A newly renovated food science teaching laboratory, made possible by a charitable contribution from Mary A. Kelleher Nelson and R.W. Nelson and Kemin Industries, will be dedicated July 12 at Iowa State University.
Can a company that started as a tofu maker for the counterculture ease the sales struggles of soup giant Campbell?
Broth and soup maker Pacific Foods is being bought by Campbell Soup for $700 million, the latest example of a big packaged food maker acquiring a smaller maker of products that are seen as fresher or more wholesome. Though Campbell introduced some organic soups under its own name in 2015, it says Oregon-based Pacific Foods is more of a leader in that area.
Our client is a leading snack food manufacturer. They currently have an opportunity for a Senior Food Scientist at their facility in the Northeast.
The candidate will be responsible for leading all aspects of new product development from concept to commercialization. This individual will work closely with several cross-functional groups including manufacturing, sales and marketing.
Dr. Sankar Devarajan has been appointed assistant professor in nutrition and food science for the University of Arkansas at Pine Bluff Department of Human Sciences. He will teach undergraduate courses in experimental foods, food chain safety, food microbiology, food processing and food policy and law.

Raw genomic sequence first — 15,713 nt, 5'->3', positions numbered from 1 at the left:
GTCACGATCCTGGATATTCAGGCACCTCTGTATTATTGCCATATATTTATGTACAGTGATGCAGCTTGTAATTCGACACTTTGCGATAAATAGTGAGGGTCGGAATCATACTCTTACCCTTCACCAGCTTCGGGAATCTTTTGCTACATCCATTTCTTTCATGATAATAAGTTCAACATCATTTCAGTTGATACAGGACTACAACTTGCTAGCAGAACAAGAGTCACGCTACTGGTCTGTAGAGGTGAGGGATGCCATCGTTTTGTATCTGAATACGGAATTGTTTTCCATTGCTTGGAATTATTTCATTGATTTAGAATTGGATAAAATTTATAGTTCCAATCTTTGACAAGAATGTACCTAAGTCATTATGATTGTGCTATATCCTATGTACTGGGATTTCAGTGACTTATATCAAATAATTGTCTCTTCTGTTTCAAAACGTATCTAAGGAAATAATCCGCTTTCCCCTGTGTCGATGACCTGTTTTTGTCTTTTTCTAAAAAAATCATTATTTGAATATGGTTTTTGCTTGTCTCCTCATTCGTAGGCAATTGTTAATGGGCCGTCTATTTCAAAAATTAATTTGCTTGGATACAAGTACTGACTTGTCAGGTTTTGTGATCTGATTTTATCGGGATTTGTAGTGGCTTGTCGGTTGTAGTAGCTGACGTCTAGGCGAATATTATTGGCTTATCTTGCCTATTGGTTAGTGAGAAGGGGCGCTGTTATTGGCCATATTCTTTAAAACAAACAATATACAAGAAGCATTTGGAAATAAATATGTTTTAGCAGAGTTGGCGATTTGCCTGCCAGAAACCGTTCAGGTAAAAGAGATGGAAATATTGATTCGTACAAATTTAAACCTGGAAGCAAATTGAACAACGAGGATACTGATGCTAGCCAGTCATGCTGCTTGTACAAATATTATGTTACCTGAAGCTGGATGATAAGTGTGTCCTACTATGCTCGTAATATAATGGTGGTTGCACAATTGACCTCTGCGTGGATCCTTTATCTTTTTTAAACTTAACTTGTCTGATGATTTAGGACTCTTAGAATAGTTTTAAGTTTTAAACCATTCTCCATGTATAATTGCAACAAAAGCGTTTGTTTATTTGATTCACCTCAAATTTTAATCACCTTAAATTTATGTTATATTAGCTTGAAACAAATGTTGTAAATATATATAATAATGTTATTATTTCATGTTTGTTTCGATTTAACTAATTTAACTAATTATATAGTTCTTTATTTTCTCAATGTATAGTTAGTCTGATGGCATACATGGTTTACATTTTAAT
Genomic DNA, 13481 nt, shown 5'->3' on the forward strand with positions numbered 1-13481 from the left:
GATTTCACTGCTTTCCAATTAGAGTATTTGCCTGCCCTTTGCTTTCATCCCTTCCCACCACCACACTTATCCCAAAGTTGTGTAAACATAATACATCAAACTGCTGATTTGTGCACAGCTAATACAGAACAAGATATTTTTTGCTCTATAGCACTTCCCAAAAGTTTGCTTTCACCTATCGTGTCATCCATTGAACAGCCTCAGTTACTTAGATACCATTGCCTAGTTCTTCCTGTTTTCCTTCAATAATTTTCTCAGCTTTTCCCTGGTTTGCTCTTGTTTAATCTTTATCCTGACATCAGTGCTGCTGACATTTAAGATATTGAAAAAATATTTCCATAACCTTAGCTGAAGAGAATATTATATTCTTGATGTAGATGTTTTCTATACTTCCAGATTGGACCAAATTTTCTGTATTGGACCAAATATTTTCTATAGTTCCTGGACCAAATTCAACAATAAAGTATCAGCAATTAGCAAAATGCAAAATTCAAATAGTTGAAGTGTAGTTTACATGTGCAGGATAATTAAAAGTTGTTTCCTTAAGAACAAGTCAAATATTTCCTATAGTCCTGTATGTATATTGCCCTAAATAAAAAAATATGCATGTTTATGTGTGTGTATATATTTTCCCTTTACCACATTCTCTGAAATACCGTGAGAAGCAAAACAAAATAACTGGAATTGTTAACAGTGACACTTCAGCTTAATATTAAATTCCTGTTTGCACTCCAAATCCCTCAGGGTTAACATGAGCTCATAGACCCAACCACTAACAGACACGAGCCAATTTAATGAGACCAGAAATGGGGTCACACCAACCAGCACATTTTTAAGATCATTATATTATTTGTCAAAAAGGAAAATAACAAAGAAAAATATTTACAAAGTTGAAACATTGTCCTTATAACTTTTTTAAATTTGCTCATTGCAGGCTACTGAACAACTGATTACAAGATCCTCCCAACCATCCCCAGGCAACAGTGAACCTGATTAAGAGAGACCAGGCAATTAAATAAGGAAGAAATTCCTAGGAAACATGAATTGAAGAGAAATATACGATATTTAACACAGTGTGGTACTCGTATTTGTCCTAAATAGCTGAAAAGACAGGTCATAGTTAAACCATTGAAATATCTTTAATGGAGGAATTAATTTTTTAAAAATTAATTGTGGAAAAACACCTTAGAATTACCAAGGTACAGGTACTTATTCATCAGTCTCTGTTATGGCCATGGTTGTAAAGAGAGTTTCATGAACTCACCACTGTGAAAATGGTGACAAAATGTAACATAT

Our client is a food and beverage company founded in 1982, which carries the commitment to use all the money it receives for charitable purposes. As of May 2017, they have donated over $490 million to thousands of deserving organizations around the world.
They seek a Senior Manager, Product Development, of both human and pet foods to work in their corporate headquarters in the New York Metro area. The individual will be working with co-manufacturers who formulate the products for our client based on the specifications provided.
We think of onions as harmless root vegetables, but they’re actually clever bulbed bombs ready to defend themselves against all would-be consumers. They quietly lie waiting in farmer’s fields and grocery bins, but spring to action when a hungry critter bares its teeth or the chef’s blade comes down. The attack is a familiar one. After the first cut, an onion transforms itself into a terrorizing weapon of tear production. But why do onions make us cry? And how can we protect ourselves from this onslaught of tears?